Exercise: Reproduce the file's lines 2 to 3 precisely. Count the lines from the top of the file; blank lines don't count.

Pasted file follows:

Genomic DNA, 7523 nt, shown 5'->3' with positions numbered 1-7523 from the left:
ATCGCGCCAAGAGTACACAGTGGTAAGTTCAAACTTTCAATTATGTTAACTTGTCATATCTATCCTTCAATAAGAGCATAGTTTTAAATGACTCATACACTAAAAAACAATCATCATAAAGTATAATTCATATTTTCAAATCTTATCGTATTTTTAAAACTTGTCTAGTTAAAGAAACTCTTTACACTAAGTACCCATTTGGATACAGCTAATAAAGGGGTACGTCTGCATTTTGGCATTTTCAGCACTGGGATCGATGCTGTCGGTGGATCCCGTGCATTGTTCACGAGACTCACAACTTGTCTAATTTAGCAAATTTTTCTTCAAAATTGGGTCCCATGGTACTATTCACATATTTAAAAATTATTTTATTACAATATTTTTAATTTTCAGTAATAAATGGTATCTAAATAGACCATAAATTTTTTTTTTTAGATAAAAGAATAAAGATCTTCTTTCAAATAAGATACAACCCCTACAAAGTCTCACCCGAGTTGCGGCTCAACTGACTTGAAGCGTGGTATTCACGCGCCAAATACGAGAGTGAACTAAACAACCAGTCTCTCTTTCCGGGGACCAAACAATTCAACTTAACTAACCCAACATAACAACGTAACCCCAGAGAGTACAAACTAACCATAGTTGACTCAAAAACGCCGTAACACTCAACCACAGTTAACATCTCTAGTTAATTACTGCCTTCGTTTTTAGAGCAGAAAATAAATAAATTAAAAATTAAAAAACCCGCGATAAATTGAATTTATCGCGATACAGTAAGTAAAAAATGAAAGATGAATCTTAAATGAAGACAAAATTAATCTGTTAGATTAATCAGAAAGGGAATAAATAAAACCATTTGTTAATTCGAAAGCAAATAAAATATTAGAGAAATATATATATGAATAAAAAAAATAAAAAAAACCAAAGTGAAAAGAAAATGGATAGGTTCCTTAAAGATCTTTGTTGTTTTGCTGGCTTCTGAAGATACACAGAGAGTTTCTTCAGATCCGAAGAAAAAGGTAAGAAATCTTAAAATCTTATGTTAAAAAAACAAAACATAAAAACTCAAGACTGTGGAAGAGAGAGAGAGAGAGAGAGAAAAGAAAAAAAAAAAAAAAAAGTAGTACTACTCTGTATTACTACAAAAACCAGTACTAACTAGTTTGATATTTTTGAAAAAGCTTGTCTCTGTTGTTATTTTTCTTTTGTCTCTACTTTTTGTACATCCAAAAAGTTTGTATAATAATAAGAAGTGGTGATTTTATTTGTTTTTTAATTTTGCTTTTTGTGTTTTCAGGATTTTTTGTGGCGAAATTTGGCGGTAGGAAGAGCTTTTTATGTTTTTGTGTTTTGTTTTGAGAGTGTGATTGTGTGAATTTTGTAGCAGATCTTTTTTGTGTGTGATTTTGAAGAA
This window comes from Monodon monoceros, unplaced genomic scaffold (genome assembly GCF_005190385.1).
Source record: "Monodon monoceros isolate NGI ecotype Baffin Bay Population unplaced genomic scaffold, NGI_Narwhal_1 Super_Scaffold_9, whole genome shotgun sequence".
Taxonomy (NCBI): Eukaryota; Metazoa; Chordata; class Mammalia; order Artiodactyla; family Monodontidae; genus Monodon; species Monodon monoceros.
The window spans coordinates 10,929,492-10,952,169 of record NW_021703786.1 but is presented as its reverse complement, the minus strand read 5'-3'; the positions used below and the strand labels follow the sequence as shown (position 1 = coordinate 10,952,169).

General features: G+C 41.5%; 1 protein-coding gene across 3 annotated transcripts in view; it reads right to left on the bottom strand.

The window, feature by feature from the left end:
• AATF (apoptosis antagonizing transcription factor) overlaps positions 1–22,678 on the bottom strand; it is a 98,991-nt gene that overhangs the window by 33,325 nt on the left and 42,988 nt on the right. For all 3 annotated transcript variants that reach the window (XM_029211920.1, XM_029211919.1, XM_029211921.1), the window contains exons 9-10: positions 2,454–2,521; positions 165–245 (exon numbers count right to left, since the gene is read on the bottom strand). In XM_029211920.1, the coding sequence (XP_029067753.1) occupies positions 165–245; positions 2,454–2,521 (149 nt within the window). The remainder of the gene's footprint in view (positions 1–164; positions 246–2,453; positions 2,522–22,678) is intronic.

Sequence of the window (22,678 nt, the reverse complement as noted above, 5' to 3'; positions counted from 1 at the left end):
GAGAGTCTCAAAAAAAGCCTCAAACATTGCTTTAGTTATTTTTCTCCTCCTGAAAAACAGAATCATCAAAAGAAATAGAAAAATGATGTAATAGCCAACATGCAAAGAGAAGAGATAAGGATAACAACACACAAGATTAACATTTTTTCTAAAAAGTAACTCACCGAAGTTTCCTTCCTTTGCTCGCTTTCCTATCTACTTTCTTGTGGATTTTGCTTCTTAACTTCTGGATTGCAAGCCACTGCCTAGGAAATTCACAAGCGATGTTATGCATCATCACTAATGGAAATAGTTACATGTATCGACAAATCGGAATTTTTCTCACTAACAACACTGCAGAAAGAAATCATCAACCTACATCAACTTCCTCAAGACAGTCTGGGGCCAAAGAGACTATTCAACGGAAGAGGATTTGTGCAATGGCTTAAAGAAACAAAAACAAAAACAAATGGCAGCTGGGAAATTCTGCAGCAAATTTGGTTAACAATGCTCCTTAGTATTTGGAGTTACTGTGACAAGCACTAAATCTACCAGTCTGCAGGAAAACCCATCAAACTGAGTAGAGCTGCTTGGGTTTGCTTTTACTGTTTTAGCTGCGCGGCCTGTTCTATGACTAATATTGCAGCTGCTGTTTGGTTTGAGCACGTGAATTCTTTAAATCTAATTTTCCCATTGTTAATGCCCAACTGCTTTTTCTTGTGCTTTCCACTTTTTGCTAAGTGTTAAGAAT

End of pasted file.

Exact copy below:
ATCGCGCCAAGAGTACACAGTGGTAAGTTCAAACTTTCAATTATGTTAACTTGTCATATCTATCCTTCAATAAGAGCATAGTTTTAAATGACTCATACACTAAAAAACAATCATCATAAAGTATAATTCATATTTTCAAATCTTATCGTATTTTTAAAACTTGTCTAGTTAAAGAAACTCTTTACACTAAGTACCCATTTGGATACAGCTAATAAAGGGGTACGTCTGCATTTTGGCATTTTCAGCACTGGGATCGATGCTGTCGGTGGATCCCGTGCATTGTTCACGAGACTCACAACTTGTCTAATTTAGCAAATTTTTCTTCAAAATTGGGTCCCATGGTACTATTCACATATTTAAAAATTATTTTATTACAATATTTTTAATTTTCAGTAATAAATGGTATCTAAATAGACCATAAATTTTTTTTTTTAGATAAAAGAATAAAGATCTTCTTTCAAATAAGATACAACCCCTACAAAGTCTCACCCGAGTTGCGGCTCAACTGACTTGAAGCGTGGTATTCACGCGCCAAATACGAGAGTGAACTAAACAACCAGTCTCTCTTTCCGGGGACCAAACAATTCAACTTAACTAACCCAACATAACAACGTAACCCCAGAGAGTACAAACTAACCATAGTTGACTCAAAAACGCCGTAACACTCAACCACAGTTAACATCTCTAGTTAATTACTGCCTTCGTTTTTAGAGCAGAAAATAAATAAATTAAAAATTAAAAAACCCGCGATAAATTGAATTTATCGCGATACAGTAAGTAAAAAATGAAAGATGAATCTTAAATGAAGACAAAATTAATCTGTTAGATTAATCAGAAAGGGAATAAATAAAACCATTTGTTAATTCGAAAGCAAATAAAATATTAGAGAAATATATATATGAATAAAAAAAATAAAAAAAACCAAAGTGAAAAGAAAATGGATAGGTTCCTTAAAGATCTTTGTTGTTTTGCTGGCTTCTGAAGATACACAGAGAGTTTCTTCAGATCCGAAGAAAAAGGTAAGAAATCTTAAAATCTTATGTTAAAAAAACAAAACATAAAAACTCAAGACTGTGGAAGAGAGAGAGAGAGAGAGAGAAAAGAAAAAAAAAAAAAAAAAGTAGTACTACTCTGTATTACTACAAAAACCAGTACTAACTAGTTTGATATTTTTGAAAAAGCTTGTCTCTGTTGTTATTTTTCTTTTGTCTCTACTTTTTGTACATCCAAAAAGTTTGTATAATAATAAGAAGTGGTGATTTTATTTGTTTTTTAATTTTGCTTTTTGTGTTTTCAGGATTTTTTGTGGCGAAATTTGGCGGTAGGAAGAGCTTTTTATGTTTTTGTGTTTTGTTTTGAGAGTGTGATTGTGTGAATTTTGTAGCAGATCTTTTTTGTGTGTGATTTTGAAGAA
This window comes from Monodon monoceros, unplaced genomic scaffold (genome assembly GCF_005190385.1).